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Partridge Island

Partridge Island is located in the Bay of Fundy, about 1 km from the shoreline and the city of Saint John, New Brunswick. The island was set aside as a quarantine station in 1785 and operated as such between 1830 and 1941. Many immigrants arriving to Canada by ship, including thousands of  Irish in 1847, were isolated on the island before being allowed to enter the country. This was done in an effort to prevent the spread of infectious diseases common on overcrowded vessels. In 1974, the Partridge Island quarantine station was designated a national historic site. Other important events are associated with the island, including the installation of the world’s first steam-operated fog alarm in 1859 (see also Robert Foulis).

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New Brunswick

New Brunswick is one of three provinces collectively known as the "Maritimes." Joined to Nova Scotia by the narrow Chignecto Isthmus and separated from Prince Edward Island by the Northumberland Strait, New Brunswick forms the land bridge linking this region to continental North America. It is bounded in the north by Québec and in the west by the US (Maine). In 1784, the British divided Nova Scotia at the Chignecto Isthmus, naming the west and north portion New Brunswick after the German duchy of Brunswick-Lunenburg. New Brunswick is now the only officially bilingual province in Canada.

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Jean-Baptiste Colbert

Jean-Baptiste Colbert, French statesman, comptroller general of finances during the reign of Louis XIV (born 29 August 1619 in Reims, France; died 6 September 1683 in Paris, France). He was the king’s right-hand man and his work led to an unprecedented boost for commerce, industry, financial organization, justice, and royal navy forces. He greatly contributed to the rise of France on the international landscape and had a major influence on the development and settlement of New France.

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Ursuline Monastery

Ursuline monastery in Québec City was founded by the Ursulines religious order in 1642. The monastery housed New France and North America’s first school for young girls. Despite suffering damages during the Siege of Quebec, the monastery still stands as one of the oldest 17th century buildings in Canada. Today, it is home to an elementary school for boys and girls. The monastery is considered a heritage building since 2011.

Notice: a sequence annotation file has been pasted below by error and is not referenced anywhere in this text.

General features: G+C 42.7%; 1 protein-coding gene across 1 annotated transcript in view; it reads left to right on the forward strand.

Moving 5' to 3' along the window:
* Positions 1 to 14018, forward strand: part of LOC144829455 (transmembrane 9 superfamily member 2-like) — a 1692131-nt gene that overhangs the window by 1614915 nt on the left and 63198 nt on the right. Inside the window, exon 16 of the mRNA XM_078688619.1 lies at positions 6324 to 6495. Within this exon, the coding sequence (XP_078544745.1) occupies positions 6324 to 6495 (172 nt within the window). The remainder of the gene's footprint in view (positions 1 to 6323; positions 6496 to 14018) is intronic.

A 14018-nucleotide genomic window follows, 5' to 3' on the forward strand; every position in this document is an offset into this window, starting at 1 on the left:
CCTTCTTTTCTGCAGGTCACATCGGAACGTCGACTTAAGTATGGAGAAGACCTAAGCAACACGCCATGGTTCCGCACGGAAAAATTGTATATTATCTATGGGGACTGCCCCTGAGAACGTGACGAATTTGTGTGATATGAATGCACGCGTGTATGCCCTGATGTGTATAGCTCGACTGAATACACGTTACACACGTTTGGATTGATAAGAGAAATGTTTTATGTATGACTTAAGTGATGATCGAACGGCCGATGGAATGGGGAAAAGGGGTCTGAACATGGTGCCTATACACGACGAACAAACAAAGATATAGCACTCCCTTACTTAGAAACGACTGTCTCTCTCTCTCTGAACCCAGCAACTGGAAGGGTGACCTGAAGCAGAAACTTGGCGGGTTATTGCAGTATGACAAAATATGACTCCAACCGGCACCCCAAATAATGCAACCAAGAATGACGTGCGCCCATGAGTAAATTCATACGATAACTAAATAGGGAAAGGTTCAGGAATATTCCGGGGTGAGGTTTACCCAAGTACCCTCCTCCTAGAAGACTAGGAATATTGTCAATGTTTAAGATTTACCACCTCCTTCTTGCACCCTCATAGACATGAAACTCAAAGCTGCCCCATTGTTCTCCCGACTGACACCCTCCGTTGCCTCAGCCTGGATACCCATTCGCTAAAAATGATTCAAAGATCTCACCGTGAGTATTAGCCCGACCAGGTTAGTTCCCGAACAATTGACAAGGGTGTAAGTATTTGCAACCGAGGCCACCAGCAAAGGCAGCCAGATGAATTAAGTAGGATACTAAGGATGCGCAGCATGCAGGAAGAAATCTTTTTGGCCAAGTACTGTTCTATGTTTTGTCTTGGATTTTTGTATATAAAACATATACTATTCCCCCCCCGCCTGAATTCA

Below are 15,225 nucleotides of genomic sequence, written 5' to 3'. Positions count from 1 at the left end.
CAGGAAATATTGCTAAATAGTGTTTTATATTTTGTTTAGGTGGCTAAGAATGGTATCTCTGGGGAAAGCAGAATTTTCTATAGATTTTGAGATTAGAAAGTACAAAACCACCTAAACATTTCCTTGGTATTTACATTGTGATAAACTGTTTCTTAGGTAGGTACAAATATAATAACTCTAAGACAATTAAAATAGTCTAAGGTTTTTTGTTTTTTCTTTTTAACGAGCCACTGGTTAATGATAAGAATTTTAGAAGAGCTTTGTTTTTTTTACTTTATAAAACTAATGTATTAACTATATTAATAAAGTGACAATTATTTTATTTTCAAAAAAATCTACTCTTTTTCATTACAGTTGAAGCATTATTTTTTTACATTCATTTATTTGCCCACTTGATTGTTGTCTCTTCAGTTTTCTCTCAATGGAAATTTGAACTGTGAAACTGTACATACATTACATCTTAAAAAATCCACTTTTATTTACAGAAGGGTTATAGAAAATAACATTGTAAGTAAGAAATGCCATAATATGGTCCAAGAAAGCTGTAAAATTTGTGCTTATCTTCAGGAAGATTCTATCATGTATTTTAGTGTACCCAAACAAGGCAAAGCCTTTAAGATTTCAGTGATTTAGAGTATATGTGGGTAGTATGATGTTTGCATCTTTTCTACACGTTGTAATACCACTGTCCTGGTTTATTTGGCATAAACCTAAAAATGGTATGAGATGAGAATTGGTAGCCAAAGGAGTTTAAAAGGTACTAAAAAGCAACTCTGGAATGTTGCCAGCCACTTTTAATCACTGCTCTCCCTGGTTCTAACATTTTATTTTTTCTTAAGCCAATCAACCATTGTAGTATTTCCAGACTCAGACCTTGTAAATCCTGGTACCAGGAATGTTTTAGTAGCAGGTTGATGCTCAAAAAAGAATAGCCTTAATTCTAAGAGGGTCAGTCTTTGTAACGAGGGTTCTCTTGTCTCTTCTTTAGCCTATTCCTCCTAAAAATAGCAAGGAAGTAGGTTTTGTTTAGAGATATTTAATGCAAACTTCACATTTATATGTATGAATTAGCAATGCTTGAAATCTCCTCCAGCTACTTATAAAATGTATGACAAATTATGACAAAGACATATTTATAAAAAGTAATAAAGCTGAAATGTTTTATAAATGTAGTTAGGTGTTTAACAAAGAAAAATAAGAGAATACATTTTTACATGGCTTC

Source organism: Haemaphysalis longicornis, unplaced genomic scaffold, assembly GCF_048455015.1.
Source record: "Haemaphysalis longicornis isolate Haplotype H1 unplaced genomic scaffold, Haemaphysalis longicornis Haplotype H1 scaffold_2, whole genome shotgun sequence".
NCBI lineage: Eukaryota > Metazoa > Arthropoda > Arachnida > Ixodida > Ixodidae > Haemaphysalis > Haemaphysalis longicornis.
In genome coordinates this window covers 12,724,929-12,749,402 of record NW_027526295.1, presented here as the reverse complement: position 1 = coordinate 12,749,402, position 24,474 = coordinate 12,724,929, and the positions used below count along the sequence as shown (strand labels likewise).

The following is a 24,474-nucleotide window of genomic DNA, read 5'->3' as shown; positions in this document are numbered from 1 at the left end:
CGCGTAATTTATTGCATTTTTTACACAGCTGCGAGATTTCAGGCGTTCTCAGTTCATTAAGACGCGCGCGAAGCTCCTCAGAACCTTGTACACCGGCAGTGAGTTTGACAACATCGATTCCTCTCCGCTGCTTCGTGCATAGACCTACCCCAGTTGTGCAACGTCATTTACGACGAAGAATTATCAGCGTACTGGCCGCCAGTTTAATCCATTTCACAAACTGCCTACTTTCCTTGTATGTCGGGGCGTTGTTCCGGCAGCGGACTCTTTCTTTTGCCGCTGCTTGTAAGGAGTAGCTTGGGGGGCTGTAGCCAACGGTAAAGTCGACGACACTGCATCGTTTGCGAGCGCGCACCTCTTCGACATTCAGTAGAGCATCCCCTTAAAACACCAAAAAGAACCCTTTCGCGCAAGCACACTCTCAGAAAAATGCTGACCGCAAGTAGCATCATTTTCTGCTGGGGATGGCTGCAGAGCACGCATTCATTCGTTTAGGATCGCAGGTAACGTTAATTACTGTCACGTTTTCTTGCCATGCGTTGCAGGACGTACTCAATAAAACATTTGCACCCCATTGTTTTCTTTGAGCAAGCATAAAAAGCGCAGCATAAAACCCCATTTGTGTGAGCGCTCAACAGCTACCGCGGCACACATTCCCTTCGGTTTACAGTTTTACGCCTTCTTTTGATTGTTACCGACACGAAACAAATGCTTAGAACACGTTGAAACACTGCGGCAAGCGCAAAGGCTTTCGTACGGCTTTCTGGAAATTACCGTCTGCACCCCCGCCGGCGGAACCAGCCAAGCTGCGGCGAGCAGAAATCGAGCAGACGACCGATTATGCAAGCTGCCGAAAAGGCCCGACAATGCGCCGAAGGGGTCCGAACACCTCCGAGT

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Justin Trudeau Violated Conflict of Interest Act in SNC-Lavalin Case, Ethics Commissioner Finds

Ethics Commissioner Mario Dion found that Prime Minister Justin Trudeau’s actions in the SNC-Lavalin case violated section nine of the federal Conflict of Interest Act, which prohibits a public official from using their influence to benefit a third party. Dion found that Trudeau, both directly and through his staff, subjected then-Justice Minister and Attorney General Jody Wilson-Raybould to “veiled threats” that were “consistent and sustained,” pressuring her to defer the prosecution of Montreal-based construction and engineering firm SNC-Lavalin.

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Sir Ambrose Shea

Sir Ambrose Shea, diplomat, politician, businessman, newspaperman (born c. 1815 in St. John’s, Newfoundland; died 30 July 1905 in London, England). Sir Ambrose Shea was one of the most influential Newfoundland politicians of the 19th century. He served in the colony’s House of Assembly for 34 years, including six as Speaker. He was a key player in both Liberal and Conservative administrations, having crossed the floor twice. A skilled orator and diplomat, he was admired for his attempts to mend political divisions between Catholics and  Protestants, and for his promotion of the island’s economic development. His enthusiastic support for Confederation following the Quebec Conference in 1864 hurt his career in Newfoundland, as Confederation did not gain popularity there until the mid-20th century. He is nevertheless considered a Father of Confederation. He also served as governor of the Bahamas.

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Saint John

Saint John, NB, incorporated as a city in 1785, population 67,575 (2016 census), 70,063 (2011 census). The City of Saint John, the second largest city in New Brunswick, is located at the mouth of the Saint John River on the Bay of Fundy.

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Treaty of Paris 1763

The Treaty of Paris was signed on 19 February 1763 and ended the Seven Years’ War between France, Britain and Spain. It marked the end of the war in North America and created the basis for the modern country of Canada. France formally ceded New France to the British, and largely withdrew from the continent.